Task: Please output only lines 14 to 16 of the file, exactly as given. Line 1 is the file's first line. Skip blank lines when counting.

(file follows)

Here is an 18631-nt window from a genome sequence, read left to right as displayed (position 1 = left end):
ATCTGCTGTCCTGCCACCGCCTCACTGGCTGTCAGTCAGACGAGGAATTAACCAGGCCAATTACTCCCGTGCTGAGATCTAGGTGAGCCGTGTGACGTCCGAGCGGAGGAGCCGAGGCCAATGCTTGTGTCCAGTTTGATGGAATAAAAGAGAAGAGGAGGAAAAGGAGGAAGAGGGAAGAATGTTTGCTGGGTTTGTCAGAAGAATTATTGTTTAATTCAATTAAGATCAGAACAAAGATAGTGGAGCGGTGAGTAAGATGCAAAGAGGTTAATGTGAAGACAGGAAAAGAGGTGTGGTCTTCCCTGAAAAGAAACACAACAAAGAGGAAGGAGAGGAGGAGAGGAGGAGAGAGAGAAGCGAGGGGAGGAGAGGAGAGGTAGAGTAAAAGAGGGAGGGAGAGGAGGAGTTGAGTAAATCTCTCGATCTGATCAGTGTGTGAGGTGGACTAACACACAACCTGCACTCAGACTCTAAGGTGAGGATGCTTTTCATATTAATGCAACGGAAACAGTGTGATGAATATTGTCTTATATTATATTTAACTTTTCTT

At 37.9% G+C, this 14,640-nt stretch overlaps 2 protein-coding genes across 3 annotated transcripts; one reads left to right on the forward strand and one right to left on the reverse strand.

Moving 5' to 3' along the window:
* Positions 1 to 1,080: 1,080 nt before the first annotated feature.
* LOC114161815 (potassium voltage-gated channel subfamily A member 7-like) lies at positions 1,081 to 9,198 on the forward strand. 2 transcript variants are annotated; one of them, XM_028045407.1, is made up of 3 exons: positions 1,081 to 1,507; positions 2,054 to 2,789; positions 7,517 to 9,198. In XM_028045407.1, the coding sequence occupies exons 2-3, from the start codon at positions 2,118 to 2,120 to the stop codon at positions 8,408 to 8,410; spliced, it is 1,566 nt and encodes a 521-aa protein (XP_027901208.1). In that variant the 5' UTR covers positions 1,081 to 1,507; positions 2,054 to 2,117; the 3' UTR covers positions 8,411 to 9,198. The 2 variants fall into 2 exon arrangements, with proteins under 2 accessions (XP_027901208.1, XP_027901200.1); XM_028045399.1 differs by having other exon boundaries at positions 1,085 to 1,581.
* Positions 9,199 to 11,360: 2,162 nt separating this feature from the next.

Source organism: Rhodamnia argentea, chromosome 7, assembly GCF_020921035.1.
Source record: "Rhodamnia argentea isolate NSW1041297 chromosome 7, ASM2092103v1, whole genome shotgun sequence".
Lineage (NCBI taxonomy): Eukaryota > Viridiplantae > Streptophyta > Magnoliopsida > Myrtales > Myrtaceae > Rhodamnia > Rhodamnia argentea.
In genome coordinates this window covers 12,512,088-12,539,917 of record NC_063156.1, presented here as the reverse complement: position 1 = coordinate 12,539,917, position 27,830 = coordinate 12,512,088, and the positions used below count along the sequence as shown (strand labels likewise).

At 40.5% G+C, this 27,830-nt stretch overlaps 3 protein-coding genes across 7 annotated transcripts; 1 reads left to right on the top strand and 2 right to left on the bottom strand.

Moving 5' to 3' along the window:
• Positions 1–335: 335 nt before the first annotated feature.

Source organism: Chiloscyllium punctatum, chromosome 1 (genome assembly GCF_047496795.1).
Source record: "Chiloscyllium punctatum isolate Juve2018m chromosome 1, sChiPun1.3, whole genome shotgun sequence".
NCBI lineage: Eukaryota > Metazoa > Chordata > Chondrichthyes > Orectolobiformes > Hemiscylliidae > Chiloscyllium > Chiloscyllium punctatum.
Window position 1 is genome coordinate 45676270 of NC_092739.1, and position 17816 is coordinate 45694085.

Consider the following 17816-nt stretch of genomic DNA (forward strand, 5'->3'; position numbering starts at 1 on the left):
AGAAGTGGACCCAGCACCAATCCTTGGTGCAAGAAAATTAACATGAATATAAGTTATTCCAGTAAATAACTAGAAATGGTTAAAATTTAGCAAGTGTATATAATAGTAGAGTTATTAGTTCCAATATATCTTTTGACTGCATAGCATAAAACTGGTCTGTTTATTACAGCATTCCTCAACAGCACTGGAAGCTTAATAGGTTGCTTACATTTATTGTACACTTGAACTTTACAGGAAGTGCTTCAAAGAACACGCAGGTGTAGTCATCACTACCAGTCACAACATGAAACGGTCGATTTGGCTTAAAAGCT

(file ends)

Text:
• Positions 1–335: 335 nt before the first annotated feature.

Source organism: Chiloscyllium punctatum, chromosome 1 (genome assembly GCF_047496795.1).
Source record: "Chiloscyllium punctatum isolate Juve2018m chromosome 1, sChiPun1.3, whole genome shotgun sequence".